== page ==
The hectic preview day of ‘TEFAF Maastricht’ on March 14 in the Southern Netherlands was, as always, a melting pot of the world’s curators, collectors and dealers.
By the end of the opening day, although four-, five- and six-figure sales abounded across the board, there was little in the way of confirmed million-plus deals - whereas Art Basel sees buyers literally running onto stands to snap up pieces in the opening minutes, at TEFAF the big sales are made in a more drawn-out period over the first few days.
Sales of important Old Master works to institutions are at Maastricht's heart and, of course, what many dealers are hoping for, and this year it was the London-based specialist in Dutch and Flemish Old Masters, Johnny Van Haeften, who made an early sale to the Mauritshuis, the Royal Picture Gallery in The Hague.
The sold work was a small oil-on-copper cabinet painting by the Antwerp-born artist Paul Bril (1554-1626) showing Saint Jerome praying in a rocky Landscape from 1592.
The 10¼ x 13in (26 x 33cm) work, which was signed PB and inscribed PB / 1592 to the reverse, is thought to be Bril's earliest known cabinet painting, completed after his arrival in Rome in c.1576 and had a provenance going back to the Earl Winterton's collection at Shillinglee Park, Chiddingfold. It sold for £399 at Christie's, London, in 1947 when it was catalogued as by Jan Brueghel. After changing hands several times, it was sold again at Sotheby's, London in 1969 for £6600 to the father of the previous owners.
"It bridges the gap between Dutch and Flemish landscape painting," said Mr Van Haeften after the sale. "But it also has the curious addition of camels, incongruous in this mountainous landscape, which were included to draw a link to Palestine where Jerome spent most of his life."
The gallery purchased the work at Christie's London on December 4 last year, when it was entered as part of a European private collection, for £505,250 including premium, against an estimate of £150,000-250,000.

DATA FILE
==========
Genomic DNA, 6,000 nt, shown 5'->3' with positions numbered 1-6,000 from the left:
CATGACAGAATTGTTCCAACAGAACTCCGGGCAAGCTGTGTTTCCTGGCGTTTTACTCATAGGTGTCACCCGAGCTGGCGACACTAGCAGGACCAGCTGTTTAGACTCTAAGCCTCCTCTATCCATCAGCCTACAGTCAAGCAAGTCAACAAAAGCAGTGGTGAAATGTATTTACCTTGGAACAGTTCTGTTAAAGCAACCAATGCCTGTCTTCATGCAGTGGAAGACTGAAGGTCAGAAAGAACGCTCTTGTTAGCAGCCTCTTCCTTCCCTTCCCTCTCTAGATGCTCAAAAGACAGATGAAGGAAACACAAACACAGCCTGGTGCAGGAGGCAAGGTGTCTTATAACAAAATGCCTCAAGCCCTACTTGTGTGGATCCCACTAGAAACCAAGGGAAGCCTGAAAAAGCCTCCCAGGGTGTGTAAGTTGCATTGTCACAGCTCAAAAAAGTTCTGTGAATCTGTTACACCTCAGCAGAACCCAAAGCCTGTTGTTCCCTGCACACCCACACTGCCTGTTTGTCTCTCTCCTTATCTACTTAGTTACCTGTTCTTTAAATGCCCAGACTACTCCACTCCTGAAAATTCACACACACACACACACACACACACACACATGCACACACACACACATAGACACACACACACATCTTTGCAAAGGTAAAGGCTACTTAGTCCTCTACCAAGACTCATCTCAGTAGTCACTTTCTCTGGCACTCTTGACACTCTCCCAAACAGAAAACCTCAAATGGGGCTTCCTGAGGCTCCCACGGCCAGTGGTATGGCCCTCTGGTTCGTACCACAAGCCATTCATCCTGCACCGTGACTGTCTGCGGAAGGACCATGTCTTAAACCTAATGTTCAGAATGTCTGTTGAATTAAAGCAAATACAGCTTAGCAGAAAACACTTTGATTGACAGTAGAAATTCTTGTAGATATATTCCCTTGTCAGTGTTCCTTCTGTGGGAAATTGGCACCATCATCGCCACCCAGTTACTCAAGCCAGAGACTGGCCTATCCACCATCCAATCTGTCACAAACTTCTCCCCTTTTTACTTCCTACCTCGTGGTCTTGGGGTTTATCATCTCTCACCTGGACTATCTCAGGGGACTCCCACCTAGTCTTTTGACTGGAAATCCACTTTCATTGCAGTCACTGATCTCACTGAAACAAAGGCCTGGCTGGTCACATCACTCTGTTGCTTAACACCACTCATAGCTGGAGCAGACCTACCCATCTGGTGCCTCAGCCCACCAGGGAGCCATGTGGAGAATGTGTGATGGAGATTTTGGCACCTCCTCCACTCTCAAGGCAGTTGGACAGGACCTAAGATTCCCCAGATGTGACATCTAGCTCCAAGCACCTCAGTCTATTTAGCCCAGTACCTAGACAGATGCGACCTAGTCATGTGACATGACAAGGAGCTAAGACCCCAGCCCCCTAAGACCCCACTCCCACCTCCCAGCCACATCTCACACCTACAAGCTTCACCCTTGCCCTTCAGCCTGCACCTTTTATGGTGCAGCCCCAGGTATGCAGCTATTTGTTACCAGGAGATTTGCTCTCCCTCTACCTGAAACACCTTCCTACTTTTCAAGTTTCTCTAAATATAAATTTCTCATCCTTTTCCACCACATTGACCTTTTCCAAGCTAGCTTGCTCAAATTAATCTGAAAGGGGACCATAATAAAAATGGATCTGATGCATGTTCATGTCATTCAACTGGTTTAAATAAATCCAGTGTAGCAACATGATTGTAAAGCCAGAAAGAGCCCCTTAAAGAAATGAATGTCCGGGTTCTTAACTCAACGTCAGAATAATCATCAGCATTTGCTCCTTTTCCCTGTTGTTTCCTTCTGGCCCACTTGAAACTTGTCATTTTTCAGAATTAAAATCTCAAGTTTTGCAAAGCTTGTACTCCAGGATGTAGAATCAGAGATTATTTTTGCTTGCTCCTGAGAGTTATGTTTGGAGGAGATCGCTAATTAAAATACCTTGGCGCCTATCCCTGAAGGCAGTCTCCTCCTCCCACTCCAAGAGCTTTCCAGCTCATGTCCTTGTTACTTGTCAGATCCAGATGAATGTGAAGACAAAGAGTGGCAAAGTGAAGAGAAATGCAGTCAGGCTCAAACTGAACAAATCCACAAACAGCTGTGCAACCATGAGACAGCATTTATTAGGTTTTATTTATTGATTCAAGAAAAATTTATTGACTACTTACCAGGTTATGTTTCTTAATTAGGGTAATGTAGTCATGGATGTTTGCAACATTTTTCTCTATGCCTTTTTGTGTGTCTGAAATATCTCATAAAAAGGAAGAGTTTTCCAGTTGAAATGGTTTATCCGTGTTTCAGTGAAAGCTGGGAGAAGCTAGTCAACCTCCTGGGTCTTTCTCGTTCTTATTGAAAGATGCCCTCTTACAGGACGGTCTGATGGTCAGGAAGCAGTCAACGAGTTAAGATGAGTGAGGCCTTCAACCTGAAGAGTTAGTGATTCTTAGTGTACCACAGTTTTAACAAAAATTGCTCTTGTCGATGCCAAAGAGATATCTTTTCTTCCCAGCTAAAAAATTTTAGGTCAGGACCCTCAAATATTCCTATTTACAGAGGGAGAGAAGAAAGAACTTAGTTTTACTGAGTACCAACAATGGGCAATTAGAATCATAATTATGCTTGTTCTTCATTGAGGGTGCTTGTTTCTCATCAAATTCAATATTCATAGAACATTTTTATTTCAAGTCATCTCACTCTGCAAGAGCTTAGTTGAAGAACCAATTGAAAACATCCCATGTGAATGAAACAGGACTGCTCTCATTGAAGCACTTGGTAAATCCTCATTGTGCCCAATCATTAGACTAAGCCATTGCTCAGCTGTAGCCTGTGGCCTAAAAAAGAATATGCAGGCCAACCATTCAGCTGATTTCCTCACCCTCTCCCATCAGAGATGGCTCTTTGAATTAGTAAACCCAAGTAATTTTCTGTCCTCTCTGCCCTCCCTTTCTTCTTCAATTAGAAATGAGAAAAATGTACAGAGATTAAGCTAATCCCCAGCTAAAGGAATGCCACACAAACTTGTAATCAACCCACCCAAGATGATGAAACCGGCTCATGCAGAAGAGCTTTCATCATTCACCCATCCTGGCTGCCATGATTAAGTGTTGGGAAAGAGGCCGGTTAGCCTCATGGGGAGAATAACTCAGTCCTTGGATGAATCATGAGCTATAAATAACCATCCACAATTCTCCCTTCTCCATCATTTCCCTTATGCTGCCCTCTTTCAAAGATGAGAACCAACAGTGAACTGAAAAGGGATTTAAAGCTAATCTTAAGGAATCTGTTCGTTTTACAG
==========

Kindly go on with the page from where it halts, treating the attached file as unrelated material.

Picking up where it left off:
At TEFAF it had an asking price of £950,000 but after negotiations sold for £750,000, a figure that Mr Van Haeften said was below what he had been prepared to pay for it at auction.
Emilie Gordenker, director of the Mauritshuis, said: "The Mauritshuis has long been in search of a characteristic painting by Paul Bril, but this was our first opportunity to acquire one of his greatest works. With its refined painting technique, attractive composition, intimate character and outstanding condition, this late 16th-century landscape is an excellent fit for our collection."
The purchase was made using funds from BankGiro Loterij and a private donor.
The Mauritshuis building is currently undergoing renovation but the painting will soon be on display in the exhibition Masters from the Mauritshuis - at the Gemeentemuseum in The Hague and from mid 2014 onwards, will be in the permanent collection at the renovated Mauritshuis.
TEFAF Maastricht continues until March 24. A full report of the will follow in a future issue of the ATG printed newspaper. To subscribe click here.